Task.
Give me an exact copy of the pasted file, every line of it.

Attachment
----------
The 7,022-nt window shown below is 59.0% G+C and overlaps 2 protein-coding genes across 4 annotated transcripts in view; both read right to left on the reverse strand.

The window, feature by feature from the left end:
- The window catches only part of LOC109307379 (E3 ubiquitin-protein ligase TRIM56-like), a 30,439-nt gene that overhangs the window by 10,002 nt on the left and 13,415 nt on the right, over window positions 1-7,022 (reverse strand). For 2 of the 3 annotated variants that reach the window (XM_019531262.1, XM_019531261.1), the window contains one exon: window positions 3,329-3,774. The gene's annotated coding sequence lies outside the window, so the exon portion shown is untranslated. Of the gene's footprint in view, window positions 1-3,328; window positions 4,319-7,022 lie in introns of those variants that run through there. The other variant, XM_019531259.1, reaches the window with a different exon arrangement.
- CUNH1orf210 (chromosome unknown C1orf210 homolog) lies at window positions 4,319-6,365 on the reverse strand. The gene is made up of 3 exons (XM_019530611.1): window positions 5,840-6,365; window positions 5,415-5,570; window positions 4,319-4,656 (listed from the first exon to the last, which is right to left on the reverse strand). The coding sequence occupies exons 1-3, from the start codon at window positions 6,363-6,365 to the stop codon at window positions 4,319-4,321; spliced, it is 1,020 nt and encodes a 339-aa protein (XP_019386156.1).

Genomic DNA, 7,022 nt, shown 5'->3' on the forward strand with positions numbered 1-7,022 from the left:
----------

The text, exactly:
The 7,022-nt window shown below is 59.0% G+C and overlaps 2 protein-coding genes across 4 annotated transcripts in view; both read right to left on the reverse strand.

The window, feature by feature from the left end:
- The window catches only part of LOC109307379 (E3 ubiquitin-protein ligase TRIM56-like), a 30,439-nt gene that overhangs the window by 10,002 nt on the left and 13,415 nt on the right, over window positions 1-7,022 (reverse strand). For 2 of the 3 annotated variants that reach the window (XM_019531262.1, XM_019531261.1), the window contains one exon: window positions 3,329-3,774. The gene's annotated coding sequence lies outside the window, so the exon portion shown is untranslated. Of the gene's footprint in view, window positions 1-3,328; window positions 4,319-7,022 lie in introns of those variants that run through there. The other variant, XM_019531259.1, reaches the window with a different exon arrangement.
- CUNH1orf210 (chromosome unknown C1orf210 homolog) lies at window positions 4,319-6,365 on the reverse strand. The gene is made up of 3 exons (XM_019530611.1): window positions 5,840-6,365; window positions 5,415-5,570; window positions 4,319-4,656 (listed from the first exon to the last, which is right to left on the reverse strand). The coding sequence occupies exons 1-3, from the start codon at window positions 6,363-6,365 to the stop codon at window positions 4,319-4,321; spliced, it is 1,020 nt and encodes a 339-aa protein (XP_019386156.1).

Genomic DNA, 7,022 nt, shown 5'->3' on the forward strand with positions numbered 1-7,022 from the left: